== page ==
When it comes to industry beauty standards, it appears there still isn't a solid foundation, with the biggest shade being thrown towards women of color.
Recently, actress Zoe Saldana revealed that when it comes to getting glammed up on set, she still does her own hair and makeup on a need-be basis. Yep, the multi-million dollar actress and mother of three is also a DIY queen by default, due to the industry's limited knowledge - and products - for women of color.
"[In Hollywood], you have to learn to do your own hair and makeup so that you won't fall victim to a bad image of yourself or a misunderstanding of who you are or of your skin tone or of the texture of your hair. It's quite disheartening when you are told that you're going to be working with 'renowned this' and 'renowned that' and then you get there and they don't know how to do (it) and they don't understand diversity or their creativity is rather limited.
"It's disheartening because you still have to... find a way to feel beautiful even though you're not in control of your face and you're not in control of your skin and you're not in control of your hair that day, someone else is, and they're not really interpreting it the way that you would like to see it.'"
The 39-year-old movie star says that in order to "beat" the odds of a bad makeup job, it's a must we know how to slay our face, when no one else will:
"If you know how to do your face and makeup, and your hair, then you know how to repair yourself last minute, whatever needs to be retouched, so that you still come out winning and still feel confident and still feel beautiful."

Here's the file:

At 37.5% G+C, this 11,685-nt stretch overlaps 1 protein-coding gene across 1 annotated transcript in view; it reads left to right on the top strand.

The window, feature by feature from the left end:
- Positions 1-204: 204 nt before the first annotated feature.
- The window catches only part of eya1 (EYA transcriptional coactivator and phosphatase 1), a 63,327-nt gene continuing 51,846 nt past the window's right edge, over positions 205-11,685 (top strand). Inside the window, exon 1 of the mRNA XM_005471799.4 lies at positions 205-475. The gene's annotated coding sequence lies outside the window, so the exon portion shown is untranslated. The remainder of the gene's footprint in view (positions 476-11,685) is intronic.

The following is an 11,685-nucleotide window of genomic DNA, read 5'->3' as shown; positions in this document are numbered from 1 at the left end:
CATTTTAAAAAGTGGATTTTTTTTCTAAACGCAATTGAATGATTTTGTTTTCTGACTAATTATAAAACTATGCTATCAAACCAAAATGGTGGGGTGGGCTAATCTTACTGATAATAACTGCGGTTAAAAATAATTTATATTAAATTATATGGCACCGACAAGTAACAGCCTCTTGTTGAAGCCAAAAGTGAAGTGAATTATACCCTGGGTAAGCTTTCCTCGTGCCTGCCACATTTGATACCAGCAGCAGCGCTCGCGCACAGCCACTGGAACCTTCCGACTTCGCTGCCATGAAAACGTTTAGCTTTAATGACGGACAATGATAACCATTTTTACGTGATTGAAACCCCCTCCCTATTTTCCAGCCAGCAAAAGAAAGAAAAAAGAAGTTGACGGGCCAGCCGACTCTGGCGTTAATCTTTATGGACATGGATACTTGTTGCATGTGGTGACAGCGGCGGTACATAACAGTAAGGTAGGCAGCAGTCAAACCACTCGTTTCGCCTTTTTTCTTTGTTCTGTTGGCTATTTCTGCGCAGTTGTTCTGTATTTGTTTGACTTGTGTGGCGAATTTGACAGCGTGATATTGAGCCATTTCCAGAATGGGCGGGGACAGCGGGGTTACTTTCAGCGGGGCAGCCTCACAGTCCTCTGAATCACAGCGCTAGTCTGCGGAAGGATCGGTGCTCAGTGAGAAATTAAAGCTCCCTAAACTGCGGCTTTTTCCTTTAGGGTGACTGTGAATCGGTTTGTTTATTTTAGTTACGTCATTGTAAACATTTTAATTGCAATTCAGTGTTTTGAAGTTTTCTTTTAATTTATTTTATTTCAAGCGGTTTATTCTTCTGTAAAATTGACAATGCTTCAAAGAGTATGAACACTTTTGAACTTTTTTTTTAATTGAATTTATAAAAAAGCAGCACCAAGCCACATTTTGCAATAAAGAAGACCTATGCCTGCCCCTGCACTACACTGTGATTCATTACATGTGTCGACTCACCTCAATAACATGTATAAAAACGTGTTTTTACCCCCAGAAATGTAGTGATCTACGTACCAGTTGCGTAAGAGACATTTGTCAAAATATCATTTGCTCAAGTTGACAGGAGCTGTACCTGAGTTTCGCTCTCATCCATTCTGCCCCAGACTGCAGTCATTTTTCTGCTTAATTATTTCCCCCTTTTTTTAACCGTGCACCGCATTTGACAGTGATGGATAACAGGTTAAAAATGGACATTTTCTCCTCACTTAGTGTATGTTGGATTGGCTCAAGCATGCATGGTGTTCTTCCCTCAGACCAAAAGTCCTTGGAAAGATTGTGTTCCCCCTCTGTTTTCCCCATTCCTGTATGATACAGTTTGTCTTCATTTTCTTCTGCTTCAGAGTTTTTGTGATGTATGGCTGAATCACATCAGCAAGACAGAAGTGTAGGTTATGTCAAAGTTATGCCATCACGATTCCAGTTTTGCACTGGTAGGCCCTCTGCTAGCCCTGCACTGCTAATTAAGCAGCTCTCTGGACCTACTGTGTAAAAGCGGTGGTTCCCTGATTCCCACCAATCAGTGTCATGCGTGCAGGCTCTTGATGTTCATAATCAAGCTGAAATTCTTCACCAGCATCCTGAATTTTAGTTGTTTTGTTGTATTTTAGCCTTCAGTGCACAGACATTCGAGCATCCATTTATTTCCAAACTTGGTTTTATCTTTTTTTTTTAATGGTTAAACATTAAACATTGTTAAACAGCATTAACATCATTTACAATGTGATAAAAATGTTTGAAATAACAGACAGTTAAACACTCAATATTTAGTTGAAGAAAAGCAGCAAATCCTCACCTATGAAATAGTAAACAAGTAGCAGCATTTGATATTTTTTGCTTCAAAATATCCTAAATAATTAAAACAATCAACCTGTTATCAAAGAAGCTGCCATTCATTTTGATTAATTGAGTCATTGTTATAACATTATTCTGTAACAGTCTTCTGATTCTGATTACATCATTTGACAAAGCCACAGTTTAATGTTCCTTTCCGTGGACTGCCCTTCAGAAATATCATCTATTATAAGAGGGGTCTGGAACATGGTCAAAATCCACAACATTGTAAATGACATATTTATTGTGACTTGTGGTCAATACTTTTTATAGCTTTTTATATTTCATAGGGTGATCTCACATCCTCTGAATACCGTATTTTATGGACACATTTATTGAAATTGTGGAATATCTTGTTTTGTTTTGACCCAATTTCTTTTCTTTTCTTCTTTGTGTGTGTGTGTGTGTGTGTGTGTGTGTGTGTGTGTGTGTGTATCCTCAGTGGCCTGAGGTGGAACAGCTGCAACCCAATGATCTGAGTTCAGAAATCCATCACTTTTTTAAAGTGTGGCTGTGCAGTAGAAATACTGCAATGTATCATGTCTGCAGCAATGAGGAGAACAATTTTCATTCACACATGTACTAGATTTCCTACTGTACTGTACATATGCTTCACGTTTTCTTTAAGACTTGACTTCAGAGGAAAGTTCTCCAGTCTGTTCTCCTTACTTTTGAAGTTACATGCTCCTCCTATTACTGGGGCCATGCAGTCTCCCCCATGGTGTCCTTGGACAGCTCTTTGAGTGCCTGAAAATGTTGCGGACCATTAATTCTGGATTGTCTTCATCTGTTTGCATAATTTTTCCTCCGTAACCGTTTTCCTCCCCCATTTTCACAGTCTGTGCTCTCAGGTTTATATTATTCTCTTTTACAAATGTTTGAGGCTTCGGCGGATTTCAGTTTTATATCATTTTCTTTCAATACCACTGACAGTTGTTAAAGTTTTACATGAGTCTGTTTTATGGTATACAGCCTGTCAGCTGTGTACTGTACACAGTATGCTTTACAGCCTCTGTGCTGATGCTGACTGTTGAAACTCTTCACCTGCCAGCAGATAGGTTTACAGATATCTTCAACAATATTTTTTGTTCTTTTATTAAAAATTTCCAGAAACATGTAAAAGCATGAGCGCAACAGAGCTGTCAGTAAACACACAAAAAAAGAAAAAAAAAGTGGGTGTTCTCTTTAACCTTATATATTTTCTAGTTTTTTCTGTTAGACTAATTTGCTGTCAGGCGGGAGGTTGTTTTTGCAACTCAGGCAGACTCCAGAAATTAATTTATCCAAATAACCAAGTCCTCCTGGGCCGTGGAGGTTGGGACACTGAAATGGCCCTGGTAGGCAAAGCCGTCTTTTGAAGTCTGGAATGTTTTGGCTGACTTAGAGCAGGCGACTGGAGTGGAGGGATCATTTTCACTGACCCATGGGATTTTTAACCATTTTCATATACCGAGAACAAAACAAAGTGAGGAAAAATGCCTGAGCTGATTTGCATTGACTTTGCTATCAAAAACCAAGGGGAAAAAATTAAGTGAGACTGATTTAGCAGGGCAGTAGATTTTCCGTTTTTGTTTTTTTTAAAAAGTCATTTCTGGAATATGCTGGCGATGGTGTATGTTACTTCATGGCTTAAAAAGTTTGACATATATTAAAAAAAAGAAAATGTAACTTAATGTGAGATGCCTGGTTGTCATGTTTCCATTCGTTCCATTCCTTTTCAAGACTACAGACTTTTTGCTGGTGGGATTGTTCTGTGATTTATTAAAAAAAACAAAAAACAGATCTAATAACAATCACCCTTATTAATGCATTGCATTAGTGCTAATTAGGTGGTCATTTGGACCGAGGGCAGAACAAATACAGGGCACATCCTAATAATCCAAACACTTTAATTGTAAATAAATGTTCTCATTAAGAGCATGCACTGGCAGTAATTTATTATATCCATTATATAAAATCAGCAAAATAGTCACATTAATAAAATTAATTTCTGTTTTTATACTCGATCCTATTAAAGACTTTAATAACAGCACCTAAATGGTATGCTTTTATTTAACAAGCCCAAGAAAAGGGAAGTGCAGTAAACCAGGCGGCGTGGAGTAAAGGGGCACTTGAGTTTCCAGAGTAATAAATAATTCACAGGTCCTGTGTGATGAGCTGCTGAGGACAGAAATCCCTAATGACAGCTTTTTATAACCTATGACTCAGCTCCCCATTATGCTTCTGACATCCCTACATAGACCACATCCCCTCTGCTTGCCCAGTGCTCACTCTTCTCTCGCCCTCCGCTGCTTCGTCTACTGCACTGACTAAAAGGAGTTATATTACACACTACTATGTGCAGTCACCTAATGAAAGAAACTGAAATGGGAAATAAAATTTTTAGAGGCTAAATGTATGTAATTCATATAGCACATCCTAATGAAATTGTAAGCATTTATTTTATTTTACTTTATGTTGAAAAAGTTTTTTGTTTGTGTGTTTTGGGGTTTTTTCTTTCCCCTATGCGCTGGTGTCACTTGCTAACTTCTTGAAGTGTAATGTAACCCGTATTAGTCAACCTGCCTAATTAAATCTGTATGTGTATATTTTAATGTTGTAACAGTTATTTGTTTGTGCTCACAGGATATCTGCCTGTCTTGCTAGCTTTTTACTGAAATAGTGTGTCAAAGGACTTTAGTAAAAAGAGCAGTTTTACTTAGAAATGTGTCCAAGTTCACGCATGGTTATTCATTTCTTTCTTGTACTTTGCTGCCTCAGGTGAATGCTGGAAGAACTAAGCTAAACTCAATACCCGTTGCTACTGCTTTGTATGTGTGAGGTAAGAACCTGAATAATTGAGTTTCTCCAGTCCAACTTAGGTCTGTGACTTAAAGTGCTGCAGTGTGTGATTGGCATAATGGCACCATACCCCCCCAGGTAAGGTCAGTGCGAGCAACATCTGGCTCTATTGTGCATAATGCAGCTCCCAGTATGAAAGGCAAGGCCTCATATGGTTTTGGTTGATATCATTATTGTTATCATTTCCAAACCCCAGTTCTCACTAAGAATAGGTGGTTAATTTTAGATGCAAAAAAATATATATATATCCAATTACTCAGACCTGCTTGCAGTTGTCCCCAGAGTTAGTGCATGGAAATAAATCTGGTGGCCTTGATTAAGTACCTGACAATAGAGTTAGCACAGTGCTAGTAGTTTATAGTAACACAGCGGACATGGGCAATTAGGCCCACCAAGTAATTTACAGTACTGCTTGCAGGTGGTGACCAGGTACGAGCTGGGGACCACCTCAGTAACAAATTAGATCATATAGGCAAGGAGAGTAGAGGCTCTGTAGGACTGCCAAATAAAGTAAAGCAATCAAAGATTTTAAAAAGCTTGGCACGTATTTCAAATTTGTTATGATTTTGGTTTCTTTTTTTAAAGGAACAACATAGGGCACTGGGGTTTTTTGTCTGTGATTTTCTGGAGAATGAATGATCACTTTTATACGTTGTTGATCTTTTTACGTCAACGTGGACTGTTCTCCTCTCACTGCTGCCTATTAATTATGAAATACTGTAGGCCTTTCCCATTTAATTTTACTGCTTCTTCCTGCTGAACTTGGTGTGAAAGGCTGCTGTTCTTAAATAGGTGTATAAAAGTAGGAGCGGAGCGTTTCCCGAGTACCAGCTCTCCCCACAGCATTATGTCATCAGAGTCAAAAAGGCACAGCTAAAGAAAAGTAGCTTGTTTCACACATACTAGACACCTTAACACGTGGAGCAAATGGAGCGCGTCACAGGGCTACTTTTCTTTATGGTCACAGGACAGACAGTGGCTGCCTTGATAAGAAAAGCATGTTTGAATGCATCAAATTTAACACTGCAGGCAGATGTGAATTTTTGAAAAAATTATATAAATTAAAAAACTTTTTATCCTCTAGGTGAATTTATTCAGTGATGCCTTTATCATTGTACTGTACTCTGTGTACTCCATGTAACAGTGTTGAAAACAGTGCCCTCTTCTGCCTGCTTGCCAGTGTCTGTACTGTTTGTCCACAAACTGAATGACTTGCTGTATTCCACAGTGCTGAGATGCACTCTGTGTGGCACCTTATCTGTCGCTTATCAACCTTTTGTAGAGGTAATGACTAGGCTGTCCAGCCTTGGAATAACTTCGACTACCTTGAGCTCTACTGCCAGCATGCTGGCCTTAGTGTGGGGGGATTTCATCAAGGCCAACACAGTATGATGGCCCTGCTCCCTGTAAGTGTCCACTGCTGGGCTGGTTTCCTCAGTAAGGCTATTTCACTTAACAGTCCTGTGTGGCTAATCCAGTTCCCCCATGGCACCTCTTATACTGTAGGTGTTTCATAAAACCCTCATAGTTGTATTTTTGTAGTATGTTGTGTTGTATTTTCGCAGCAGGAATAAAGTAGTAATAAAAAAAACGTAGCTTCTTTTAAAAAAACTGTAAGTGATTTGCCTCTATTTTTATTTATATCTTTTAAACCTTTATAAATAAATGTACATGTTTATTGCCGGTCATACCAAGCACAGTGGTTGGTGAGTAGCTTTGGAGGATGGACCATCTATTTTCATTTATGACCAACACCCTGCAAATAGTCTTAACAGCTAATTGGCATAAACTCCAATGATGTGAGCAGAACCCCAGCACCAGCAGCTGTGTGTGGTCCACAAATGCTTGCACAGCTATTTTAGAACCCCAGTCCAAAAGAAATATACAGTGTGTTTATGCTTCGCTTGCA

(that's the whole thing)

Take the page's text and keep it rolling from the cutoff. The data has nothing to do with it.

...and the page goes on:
Unfortunately, the issue of Hollywood not meeting the beauty needs of Black actresses does not only discriminate against the dark and lovely, but brown women of all hues.
Just last year, actress Zoe Kravtiz complained about the lack of products on set that that work with her hair type and skin tone. She even said that bringing her own hair and makeup artist to do the work ended up being counterproductive for the them:
"I've also had experiences where I'll be on a shoot, and there will be a well-known hair[stylist] who doesn't really know how to do Black hair. So I'll bring someone that does, and that person will really do all the work — but the other person gets the credit...It's really sad.
"I've had [makeup artists] not even bring the right colors for me and then try to put it on. It's OK if you haven't done a lot of darker skin — but people not wanting to respect and acknowledge that there is something different going on here? I've been in situations [on] a movie set or a photo shoot where I feel uncomfortable having to say, 'This isn't right.' Now I'm the difficult one because you don't acknowledge that I do have a different skin tone, and you can't just put a" bunch of light-colored makeup or a bunch of products that work for straight hair [on me]."
It's crazy to think that in 2018, and with the rise of Black Hollywood, that there would be an issue with meeting the smaller demands of actors of color. With the countless makeup artists, beauty YouTubers and #BlackGirlMagic on our timelines, you'd never guess there'd be a shortage of MUA's skilled to meet the industry needs of the brown and the beautiful.
Perhaps with the most recent sell-out power of Rihanna's Fenty Beauty products, the message will soon be clear that Black beauty matters too, and we'll see more MUA's of color working within the Hollywood space. Until then, learning how to adjust, is a must.
Featured image via Zoe Saldana/Instagram